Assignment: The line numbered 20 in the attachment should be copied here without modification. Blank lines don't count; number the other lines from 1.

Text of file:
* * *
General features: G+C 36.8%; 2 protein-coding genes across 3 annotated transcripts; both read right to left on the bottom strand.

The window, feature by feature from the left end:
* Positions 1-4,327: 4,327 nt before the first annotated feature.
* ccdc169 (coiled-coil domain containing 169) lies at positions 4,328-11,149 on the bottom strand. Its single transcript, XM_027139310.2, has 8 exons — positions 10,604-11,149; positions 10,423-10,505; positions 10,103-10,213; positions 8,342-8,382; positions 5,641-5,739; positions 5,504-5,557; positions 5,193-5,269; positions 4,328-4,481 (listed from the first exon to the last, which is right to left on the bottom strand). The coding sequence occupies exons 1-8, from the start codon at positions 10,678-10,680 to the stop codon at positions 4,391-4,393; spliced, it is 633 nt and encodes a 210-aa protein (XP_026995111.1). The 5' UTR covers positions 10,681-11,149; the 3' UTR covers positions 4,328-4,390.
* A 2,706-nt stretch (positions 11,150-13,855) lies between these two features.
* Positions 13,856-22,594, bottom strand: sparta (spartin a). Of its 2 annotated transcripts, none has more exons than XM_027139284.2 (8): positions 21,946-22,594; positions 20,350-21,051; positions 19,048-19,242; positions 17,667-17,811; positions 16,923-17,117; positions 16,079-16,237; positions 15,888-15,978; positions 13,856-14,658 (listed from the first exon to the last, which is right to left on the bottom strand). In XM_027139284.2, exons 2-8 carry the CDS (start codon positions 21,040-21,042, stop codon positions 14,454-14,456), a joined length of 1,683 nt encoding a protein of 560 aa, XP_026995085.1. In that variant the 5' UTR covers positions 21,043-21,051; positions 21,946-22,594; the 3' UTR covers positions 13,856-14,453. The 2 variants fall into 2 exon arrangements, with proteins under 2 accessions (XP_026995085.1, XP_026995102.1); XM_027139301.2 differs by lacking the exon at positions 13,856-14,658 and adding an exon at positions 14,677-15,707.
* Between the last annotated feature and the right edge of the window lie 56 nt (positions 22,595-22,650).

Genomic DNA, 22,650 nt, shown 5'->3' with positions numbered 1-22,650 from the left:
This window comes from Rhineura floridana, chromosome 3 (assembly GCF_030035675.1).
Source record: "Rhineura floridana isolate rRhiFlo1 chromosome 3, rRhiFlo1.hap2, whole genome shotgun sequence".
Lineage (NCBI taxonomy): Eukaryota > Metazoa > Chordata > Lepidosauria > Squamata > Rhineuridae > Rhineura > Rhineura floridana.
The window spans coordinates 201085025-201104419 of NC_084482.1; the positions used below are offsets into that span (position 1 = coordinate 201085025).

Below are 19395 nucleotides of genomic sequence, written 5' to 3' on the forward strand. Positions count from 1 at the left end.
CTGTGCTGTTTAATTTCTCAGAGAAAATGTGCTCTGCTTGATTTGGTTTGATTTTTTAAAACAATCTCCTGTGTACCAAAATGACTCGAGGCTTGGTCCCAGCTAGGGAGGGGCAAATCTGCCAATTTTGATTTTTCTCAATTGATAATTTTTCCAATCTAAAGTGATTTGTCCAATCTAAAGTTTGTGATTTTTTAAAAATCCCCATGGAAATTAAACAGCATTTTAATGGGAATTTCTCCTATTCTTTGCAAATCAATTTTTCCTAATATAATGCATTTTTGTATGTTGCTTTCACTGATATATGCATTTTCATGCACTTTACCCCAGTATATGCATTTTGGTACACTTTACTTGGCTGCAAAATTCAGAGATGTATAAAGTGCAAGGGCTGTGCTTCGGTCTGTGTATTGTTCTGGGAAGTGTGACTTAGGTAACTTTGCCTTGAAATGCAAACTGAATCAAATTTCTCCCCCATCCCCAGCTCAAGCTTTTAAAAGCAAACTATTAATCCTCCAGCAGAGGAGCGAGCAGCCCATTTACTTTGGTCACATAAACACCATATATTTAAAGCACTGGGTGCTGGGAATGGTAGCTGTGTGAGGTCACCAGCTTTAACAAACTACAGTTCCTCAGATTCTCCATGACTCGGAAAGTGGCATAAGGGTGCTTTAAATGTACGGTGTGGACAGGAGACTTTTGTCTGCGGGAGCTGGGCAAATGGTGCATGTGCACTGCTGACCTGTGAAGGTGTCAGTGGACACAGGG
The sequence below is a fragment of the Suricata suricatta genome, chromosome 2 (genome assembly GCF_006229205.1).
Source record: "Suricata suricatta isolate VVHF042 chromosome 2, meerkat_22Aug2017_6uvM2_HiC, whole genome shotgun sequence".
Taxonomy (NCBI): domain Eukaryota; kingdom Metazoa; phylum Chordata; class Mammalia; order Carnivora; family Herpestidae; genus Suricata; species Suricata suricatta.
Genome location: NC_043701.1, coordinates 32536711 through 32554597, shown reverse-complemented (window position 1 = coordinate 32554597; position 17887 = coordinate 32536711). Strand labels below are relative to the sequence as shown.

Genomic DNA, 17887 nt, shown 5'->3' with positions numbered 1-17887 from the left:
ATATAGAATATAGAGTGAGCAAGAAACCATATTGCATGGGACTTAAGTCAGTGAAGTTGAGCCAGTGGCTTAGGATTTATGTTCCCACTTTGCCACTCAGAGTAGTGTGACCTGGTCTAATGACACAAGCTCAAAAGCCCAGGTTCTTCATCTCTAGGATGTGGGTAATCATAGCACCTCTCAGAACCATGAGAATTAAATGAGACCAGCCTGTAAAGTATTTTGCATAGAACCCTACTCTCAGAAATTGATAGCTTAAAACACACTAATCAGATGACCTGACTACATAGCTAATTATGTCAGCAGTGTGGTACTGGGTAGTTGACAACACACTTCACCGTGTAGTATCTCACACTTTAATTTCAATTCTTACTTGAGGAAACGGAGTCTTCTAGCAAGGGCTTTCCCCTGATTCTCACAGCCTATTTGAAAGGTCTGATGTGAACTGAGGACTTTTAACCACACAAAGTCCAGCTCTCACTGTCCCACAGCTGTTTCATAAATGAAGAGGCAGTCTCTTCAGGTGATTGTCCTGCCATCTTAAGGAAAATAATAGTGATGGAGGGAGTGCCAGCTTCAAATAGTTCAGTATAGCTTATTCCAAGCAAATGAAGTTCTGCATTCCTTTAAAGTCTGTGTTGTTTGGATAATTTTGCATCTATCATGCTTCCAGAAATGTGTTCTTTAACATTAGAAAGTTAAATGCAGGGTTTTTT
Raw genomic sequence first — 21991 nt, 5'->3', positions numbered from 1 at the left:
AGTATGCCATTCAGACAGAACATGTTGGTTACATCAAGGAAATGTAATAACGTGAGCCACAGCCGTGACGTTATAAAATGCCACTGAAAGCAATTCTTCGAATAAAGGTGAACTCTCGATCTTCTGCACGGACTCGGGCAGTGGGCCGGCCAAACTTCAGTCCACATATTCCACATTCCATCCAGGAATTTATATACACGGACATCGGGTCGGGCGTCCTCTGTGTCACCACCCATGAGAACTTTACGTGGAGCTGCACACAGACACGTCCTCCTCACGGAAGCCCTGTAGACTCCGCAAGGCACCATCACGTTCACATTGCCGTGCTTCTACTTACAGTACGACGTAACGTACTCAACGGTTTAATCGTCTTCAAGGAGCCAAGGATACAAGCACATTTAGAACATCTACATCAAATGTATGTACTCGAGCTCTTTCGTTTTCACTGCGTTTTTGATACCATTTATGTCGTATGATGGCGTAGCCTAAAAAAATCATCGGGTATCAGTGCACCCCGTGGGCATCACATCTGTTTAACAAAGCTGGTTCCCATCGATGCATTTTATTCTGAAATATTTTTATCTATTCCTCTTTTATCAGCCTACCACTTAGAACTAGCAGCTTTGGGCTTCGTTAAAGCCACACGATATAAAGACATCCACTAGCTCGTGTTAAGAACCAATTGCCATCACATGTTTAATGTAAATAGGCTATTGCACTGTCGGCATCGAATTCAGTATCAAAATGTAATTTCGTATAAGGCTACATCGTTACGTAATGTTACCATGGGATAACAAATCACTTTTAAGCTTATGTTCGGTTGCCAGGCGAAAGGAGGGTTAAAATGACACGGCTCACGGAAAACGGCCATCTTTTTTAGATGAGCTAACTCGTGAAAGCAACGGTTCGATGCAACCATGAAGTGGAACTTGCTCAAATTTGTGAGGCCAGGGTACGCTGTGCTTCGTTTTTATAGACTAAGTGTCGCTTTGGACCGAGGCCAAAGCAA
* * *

ATATAGAATATAGAGTGAGCAAGAAACCATATTGCATGGGACTTAAGTCAGTGAAGTTGAGCCAGTGGCTTAGGATTTATGTTCCCACTTTGCCACTCAGAGTAGTGTGACCTGGTCTAATGACACAAGCTCAAAAGCCCAGGTTCTTCATCTCTAGGATGTGGGTAATCATAGCACCTCTCAGAACCATGAGAATTAAATGAGACCAGCCTGTAAAGTATTTTGCATAGAACCCTACTCTCAGAAATTGATAGCTTAAAACACACTAATCAGATGACCTGACTACATAGCTAATTATGTCAGCAGTGTGGTACTGGGTAGTTGACAACACACTTCACCGTGTAGTATCTCACACTTTAATTTCAATTCTTACTTGAGGAAACGGAGTCTTCTAGCAAGGGCTTTCCCCTGATTCTCACAGCCTATTTGAAAGGTCTGATGTGAACTGAGGACTTTTAACCACACAAAGTCCAGCTCTCACTGTCCCACAGCTGTTTCATAAATGAAGAGGCAGTCTCTTCAGGTGATTGTCCTGCCATCTTAAGGAAAATAATAGTGATGGAGGGAGTGCCAGCTTCAAATAGTTCAGTATAGCTTATTCCAAGCAAATGAAGTTCTGCATTCCTTTAAAGTCTGTGTTGTTTGGATAATTTTGCATCTATCATGCTTCCAGAAATGTGTTCTTTAACATTAGAAAGTTAAATGCAGGGTTTTTT